Next I planned out the order in which these ‘chunks’ will be taught. For this I relied on the concept of ‘interleaving’, as opposed to a more traditional ‘blocking’ approach (in which whole topics or sub domains are taught in their entirety before moving on to the next topic). According to my understanding of cognitive science the requirement to move in and out of different sub-domains, retrieving previously studied information, is a key aid in retention. I know I have three 90 minute lesson per week over 17 weeks to teach this topic, and that the exam will be on the 22nd January (three teaching weeks after we return from the Christmas holiday). Here is a photo of what this looked like in reality.

I then planned in opportunities for hyper-regular low-stakes testing. I use the term hyper-regular to mean more often that you’d intuitively think was ideal. It wouldn’t hurt to do a couple of tests in every lesson (depending on the content covered and length of individual lessons, of course). I will be using a range of testing methods from pen and paper up to the much-maligned Kahoot (I like it: sue me). Principles for effective use of a multiple choice quiz can be found here and here.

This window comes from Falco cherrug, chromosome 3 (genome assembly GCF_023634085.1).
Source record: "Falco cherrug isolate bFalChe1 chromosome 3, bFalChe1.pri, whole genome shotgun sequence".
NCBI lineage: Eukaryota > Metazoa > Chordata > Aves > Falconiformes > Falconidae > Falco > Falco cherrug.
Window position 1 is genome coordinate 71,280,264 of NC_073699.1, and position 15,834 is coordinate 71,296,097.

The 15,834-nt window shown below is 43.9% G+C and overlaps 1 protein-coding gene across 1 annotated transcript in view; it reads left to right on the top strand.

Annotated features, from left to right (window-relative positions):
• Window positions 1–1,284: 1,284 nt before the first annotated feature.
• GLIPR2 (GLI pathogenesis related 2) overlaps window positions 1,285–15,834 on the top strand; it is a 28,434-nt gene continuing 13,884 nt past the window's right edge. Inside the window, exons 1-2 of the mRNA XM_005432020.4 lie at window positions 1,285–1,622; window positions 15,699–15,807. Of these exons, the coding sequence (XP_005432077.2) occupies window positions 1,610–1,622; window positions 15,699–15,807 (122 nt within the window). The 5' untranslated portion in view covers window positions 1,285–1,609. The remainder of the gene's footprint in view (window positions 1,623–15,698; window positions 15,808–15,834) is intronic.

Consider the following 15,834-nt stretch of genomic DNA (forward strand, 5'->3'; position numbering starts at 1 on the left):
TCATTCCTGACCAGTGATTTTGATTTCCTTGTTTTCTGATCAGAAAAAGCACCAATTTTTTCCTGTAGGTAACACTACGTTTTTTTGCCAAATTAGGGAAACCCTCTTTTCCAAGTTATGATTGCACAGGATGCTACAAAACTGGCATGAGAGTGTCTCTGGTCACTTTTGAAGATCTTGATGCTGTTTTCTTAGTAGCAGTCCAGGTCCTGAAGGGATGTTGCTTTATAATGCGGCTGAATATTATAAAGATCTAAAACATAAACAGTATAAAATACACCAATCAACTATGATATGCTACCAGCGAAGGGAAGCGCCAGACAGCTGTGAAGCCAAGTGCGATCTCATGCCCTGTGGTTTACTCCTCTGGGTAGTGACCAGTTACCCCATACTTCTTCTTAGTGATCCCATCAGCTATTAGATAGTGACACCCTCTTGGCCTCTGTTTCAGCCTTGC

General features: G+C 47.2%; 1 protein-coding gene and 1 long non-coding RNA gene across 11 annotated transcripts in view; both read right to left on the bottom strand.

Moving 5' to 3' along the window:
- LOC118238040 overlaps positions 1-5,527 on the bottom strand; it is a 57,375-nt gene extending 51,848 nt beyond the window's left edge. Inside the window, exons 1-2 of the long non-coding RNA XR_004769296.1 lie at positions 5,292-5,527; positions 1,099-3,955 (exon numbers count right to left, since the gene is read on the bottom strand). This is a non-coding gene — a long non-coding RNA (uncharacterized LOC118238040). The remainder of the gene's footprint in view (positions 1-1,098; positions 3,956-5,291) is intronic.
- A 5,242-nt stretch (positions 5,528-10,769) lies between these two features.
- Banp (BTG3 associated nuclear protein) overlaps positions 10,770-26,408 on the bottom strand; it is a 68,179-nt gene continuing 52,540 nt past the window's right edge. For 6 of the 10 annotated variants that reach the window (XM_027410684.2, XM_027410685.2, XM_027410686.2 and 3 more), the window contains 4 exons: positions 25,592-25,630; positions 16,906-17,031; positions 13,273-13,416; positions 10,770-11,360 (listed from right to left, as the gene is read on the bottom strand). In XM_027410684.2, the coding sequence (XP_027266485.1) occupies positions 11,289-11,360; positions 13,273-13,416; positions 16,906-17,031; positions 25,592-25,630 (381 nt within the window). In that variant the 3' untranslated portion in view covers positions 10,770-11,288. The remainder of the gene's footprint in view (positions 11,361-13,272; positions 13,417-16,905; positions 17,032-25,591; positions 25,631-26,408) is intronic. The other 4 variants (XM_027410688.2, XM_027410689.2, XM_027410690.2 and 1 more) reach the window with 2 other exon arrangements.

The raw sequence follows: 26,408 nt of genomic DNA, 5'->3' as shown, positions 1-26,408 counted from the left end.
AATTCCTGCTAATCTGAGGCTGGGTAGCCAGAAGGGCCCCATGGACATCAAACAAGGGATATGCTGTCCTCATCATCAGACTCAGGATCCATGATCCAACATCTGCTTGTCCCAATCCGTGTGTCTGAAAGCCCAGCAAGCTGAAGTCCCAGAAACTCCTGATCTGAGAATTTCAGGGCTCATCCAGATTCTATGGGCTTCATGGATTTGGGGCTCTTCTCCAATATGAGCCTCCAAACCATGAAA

When it comes to recapping previously taught content I worked off the assumption that when the knowledge is relatively new it needs to be revisited early, but more established knowledge can be revisited less frequently. So a topic such as ‘major bones’ was taught in lesson one then revisited in lessons 2, 4 and 7 of those lessons designed within the same sub-domain (in this case the skeletal system). This was done with every topic, and means that the most revisited topics are those encountered earliest in the scheme, and the least revisited are, naturally, those learned closest to the exam itself.